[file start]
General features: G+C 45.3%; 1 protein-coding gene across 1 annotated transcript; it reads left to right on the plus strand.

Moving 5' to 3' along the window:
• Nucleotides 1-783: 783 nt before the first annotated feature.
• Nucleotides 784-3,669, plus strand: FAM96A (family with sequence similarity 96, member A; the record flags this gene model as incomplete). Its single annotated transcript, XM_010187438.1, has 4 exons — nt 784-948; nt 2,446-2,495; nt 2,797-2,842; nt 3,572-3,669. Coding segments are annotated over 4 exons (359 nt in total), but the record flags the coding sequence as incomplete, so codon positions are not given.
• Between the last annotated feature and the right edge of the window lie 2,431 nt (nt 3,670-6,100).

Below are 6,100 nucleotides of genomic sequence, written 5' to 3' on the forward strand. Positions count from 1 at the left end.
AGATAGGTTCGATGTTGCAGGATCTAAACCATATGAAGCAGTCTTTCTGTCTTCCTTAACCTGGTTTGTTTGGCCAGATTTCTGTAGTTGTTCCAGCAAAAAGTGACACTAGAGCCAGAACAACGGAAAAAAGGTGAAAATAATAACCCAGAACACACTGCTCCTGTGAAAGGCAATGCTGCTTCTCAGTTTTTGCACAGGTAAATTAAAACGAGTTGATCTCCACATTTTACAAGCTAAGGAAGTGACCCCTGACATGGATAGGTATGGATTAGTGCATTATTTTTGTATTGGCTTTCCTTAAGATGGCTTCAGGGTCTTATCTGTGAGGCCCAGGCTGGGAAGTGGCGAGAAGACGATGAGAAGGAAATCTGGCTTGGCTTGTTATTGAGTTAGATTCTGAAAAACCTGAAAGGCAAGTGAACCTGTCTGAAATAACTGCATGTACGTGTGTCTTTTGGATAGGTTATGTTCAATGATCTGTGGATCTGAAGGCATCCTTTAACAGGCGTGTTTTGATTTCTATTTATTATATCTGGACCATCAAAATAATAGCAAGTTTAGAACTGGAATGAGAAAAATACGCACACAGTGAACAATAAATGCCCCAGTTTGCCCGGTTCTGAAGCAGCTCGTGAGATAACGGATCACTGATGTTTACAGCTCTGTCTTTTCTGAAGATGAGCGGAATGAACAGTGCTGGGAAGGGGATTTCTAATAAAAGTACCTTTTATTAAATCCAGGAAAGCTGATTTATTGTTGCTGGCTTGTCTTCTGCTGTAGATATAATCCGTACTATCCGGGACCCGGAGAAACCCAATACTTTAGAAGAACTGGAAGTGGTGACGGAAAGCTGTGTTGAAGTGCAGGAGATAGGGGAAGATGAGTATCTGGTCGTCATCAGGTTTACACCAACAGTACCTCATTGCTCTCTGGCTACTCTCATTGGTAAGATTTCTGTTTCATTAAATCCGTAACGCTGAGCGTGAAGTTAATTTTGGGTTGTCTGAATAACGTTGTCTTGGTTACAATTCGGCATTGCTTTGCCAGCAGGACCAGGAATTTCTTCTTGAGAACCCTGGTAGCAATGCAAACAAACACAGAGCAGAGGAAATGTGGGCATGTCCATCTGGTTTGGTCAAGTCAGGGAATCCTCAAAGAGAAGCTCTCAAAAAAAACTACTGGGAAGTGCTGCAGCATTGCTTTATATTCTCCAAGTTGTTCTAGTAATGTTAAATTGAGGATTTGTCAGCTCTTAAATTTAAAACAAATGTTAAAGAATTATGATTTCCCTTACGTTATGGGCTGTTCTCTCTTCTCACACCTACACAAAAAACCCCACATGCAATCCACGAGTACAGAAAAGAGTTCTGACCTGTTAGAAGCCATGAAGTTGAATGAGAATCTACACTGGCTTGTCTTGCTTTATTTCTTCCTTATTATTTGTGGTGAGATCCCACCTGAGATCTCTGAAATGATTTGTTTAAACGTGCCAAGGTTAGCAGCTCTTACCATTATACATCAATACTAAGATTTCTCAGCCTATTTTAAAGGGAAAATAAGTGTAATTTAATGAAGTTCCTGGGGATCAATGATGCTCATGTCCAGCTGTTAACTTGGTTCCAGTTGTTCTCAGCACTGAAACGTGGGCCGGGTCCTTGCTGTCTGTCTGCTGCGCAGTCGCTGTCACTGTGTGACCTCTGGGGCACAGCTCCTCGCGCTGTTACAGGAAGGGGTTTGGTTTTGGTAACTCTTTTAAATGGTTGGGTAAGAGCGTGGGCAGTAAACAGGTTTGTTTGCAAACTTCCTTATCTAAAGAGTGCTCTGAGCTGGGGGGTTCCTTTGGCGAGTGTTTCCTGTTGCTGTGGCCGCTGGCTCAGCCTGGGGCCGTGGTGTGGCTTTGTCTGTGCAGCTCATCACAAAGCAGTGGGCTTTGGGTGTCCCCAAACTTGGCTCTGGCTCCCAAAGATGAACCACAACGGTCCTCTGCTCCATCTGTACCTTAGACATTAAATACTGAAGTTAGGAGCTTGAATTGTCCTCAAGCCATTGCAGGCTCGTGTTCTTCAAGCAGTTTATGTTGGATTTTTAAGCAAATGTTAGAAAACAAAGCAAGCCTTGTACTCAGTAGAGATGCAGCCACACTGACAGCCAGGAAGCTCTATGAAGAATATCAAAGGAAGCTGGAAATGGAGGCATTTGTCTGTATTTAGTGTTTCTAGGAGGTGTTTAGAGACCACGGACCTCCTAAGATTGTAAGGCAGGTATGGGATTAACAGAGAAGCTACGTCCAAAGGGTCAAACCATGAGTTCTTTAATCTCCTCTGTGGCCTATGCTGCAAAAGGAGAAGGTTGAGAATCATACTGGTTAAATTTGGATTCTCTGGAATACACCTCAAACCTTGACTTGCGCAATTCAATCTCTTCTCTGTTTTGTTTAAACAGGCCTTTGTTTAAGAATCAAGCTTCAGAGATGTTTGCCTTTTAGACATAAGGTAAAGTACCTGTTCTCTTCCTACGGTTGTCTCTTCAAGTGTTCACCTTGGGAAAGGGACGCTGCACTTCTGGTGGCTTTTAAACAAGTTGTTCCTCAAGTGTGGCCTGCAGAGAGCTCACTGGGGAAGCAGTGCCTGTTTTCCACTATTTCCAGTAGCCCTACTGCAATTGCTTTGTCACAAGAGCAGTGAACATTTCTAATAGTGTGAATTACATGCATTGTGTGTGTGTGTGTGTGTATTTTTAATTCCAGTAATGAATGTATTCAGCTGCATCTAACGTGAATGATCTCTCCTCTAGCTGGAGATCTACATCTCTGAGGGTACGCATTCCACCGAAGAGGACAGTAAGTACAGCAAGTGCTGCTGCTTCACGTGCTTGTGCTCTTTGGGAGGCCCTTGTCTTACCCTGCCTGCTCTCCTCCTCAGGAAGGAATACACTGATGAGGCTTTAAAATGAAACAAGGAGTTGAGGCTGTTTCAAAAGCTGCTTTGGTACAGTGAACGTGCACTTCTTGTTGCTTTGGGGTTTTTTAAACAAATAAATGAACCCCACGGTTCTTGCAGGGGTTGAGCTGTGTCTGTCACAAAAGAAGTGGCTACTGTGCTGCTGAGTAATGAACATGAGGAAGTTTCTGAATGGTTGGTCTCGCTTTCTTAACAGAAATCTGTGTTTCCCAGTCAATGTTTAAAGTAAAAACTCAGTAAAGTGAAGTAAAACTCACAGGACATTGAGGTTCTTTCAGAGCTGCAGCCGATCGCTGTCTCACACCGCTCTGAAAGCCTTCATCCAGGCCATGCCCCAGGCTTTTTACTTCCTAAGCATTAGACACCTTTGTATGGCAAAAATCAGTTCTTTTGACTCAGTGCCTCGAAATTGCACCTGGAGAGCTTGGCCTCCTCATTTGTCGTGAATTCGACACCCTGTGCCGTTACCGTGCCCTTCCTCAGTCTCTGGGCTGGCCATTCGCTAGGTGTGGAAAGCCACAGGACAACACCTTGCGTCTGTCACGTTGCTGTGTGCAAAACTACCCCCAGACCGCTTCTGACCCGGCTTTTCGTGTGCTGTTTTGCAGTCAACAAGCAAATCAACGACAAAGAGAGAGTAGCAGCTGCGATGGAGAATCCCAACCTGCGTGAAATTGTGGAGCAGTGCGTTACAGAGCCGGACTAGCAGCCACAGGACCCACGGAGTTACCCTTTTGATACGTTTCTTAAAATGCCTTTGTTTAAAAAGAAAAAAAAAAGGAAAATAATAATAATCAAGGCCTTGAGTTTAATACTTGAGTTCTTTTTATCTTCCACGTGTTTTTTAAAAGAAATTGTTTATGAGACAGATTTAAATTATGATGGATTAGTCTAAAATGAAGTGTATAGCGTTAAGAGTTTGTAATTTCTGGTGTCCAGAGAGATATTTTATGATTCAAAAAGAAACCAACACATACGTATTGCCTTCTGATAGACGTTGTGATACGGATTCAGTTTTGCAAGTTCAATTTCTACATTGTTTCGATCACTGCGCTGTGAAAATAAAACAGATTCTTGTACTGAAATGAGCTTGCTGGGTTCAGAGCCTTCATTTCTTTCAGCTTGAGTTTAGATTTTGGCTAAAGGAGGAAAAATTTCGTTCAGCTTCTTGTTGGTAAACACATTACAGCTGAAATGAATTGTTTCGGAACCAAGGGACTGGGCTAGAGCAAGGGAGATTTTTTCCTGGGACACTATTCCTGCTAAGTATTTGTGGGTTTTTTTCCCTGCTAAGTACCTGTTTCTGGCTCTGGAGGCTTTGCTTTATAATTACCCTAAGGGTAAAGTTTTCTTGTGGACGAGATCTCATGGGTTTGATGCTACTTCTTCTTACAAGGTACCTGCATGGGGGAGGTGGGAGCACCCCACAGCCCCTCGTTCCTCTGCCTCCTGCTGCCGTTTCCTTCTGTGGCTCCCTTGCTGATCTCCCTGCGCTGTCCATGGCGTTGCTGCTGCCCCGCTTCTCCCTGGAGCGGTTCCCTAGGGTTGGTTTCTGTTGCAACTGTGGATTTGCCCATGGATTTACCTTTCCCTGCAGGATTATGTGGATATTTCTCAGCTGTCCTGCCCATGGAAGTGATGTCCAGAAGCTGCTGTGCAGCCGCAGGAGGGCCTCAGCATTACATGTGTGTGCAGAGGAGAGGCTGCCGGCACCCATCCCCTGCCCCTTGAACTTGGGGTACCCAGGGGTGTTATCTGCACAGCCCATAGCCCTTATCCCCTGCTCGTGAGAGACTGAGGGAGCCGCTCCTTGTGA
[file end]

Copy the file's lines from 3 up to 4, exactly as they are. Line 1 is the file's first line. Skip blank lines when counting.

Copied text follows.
• Nucleotides 1-783: 783 nt before the first annotated feature.
• Nucleotides 784-3,669, plus strand: FAM96A (family with sequence similarity 96, member A; the record flags this gene model as incomplete). Its single annotated transcript, XM_010187438.1, has 4 exons — nt 784-948; nt 2,446-2,495; nt 2,797-2,842; nt 3,572-3,669. Coding segments are annotated over 4 exons (359 nt in total), but the record flags the coding sequence as incomplete, so codon positions are not given.